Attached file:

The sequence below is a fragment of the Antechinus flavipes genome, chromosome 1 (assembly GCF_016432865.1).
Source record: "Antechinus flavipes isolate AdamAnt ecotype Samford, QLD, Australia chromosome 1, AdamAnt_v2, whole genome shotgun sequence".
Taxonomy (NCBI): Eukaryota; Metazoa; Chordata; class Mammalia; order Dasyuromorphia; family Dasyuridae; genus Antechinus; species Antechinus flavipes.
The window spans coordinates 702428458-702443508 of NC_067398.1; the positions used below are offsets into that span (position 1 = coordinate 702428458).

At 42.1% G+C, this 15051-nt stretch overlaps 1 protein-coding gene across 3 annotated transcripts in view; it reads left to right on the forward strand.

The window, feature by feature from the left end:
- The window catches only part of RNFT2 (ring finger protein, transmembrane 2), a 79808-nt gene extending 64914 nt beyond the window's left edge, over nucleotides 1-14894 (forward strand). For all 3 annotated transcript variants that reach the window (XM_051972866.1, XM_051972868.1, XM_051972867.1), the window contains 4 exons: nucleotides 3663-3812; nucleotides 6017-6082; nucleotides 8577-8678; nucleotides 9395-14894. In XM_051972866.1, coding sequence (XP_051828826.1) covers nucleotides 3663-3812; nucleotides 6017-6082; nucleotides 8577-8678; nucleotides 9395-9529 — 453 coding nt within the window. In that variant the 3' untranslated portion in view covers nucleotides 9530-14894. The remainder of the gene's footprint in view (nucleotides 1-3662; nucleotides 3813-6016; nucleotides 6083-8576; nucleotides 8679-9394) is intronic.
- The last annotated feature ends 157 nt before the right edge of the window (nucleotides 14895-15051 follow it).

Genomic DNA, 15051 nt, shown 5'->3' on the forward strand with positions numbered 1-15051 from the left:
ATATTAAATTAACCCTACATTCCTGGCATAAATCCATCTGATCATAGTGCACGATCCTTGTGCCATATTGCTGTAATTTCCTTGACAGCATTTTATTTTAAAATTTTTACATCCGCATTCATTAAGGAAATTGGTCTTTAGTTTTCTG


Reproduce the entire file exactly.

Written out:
The sequence below is a fragment of the Antechinus flavipes genome, chromosome 1 (assembly GCF_016432865.1).
Source record: "Antechinus flavipes isolate AdamAnt ecotype Samford, QLD, Australia chromosome 1, AdamAnt_v2, whole genome shotgun sequence".
Taxonomy (NCBI): Eukaryota; Metazoa; Chordata; class Mammalia; order Dasyuromorphia; family Dasyuridae; genus Antechinus; species Antechinus flavipes.
The window spans coordinates 702428458-702443508 of NC_067398.1; the positions used below are offsets into that span (position 1 = coordinate 702428458).

At 42.1% G+C, this 15051-nt stretch overlaps 1 protein-coding gene across 3 annotated transcripts in view; it reads left to right on the forward strand.

The window, feature by feature from the left end:
- The window catches only part of RNFT2 (ring finger protein, transmembrane 2), a 79808-nt gene extending 64914 nt beyond the window's left edge, over nucleotides 1-14894 (forward strand). For all 3 annotated transcript variants that reach the window (XM_051972866.1, XM_051972868.1, XM_051972867.1), the window contains 4 exons: nucleotides 3663-3812; nucleotides 6017-6082; nucleotides 8577-8678; nucleotides 9395-14894. In XM_051972866.1, coding sequence (XP_051828826.1) covers nucleotides 3663-3812; nucleotides 6017-6082; nucleotides 8577-8678; nucleotides 9395-9529 — 453 coding nt within the window. In that variant the 3' untranslated portion in view covers nucleotides 9530-14894. The remainder of the gene's footprint in view (nucleotides 1-3662; nucleotides 3813-6016; nucleotides 6083-8576; nucleotides 8679-9394) is intronic.
- The last annotated feature ends 157 nt before the right edge of the window (nucleotides 14895-15051 follow it).

Genomic DNA, 15051 nt, shown 5'->3' on the forward strand with positions numbered 1-15051 from the left:
ATATTAAATTAACCCTACATTCCTGGCATAAATCCATCTGATCATAGTGCACGATCCTTGTGCCATATTGCTGTAATTTCCTTGACAGCATTTTATTTTAAAATTTTTACATCCGCATTCATTAAGGAAATTGGTCTTTAGTTTTCTG